Purpose: AZD5153 is a novel BRD4/BET inhibitor with a distinctive bivalent bromodomain binding mode. To support its clinical development, we identified pharmacodynamic (PD) biomarkers for use in clinical trials to establish target engagement.
Experimental Design: CCR2 and CD180 mRNAs, initially identified from whole transcriptome profiling, were further evaluated by quantitative PCR in hematologic cell lines, xenografts, and whole blood from rat, healthy volunteers, and patients with cancer. MYC and HEXIM1 mRNAs were also evaluated.
Results: RNA-sequencing data showed consistent decreases in CCR2/CD180 expression across multiple hematologic cell lines upon AZD5153 treatment. Evaluation of dose dependence in MV4,11 cells confirmed activity at clinically relevant concentrations. In vivo downregulation of CCR2/CD180 mRNAs (>80%) was demonstrated in MV4,11 and KMS-11 xenograft tumors at efficacious AZD5153 doses. Consistent with in vitro rat blood data, an in vivo rat study confirmed greater inhibition of CCR2/CD180 mRNA in whole blood versus MYC at an efficacious dose. Finally, in vitro treatment of whole blood from healthy volunteers and patients with cancer demonstrated, in contrast to MYC, almost complete downregulation of CCR2/CD180 at predicted clinically achievable concentrations.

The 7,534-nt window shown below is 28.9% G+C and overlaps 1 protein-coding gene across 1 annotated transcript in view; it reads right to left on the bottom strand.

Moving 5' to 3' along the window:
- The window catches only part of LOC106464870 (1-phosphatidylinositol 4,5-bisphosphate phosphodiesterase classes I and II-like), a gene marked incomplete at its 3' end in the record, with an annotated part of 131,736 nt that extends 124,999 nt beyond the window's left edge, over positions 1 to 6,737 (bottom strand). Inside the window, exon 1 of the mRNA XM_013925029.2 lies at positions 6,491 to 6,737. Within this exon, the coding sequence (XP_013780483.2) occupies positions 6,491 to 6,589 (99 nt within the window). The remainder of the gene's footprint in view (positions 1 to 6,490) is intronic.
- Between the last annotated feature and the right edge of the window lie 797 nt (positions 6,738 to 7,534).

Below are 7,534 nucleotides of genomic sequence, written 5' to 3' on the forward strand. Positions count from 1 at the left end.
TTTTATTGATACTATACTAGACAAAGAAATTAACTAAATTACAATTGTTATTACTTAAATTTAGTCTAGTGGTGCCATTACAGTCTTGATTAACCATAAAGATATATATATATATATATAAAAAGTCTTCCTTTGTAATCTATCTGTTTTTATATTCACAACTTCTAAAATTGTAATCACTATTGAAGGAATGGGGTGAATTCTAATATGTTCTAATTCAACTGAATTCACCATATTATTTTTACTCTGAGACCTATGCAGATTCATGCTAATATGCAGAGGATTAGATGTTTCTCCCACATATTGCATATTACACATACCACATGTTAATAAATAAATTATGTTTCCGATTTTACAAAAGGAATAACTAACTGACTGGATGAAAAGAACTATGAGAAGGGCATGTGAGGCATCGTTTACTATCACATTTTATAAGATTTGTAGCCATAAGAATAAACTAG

Conclusions: Our data strongly support the use of CCR2 and CD180 mRNAs as whole blood PD biomarkers for BRD4 inhibitors, especially in situations where paired tumor biopsies are unavailable. In addition, they can be used as tumor-based PD biomarkers for hematologic tumors. MYC mRNA is useful as a hematologic tumor-based biomarker but suboptimal as a whole blood biomarker. Utility of HEXIM1 mRNA may be limited to higher concentrations. Clin Cancer Res; 23(4); 1025–35. ©2017 AACR.
This article is featured in Highlights of This Issue, p. 871
Note: Supplementary data for this article are available at Clinical Cancer Research Online (http://clincancerres.aacrjournals.org/).
- Received July 4, 2016.
- Accepted August 22, 2016.
- ©2017 American Association for Cancer Research.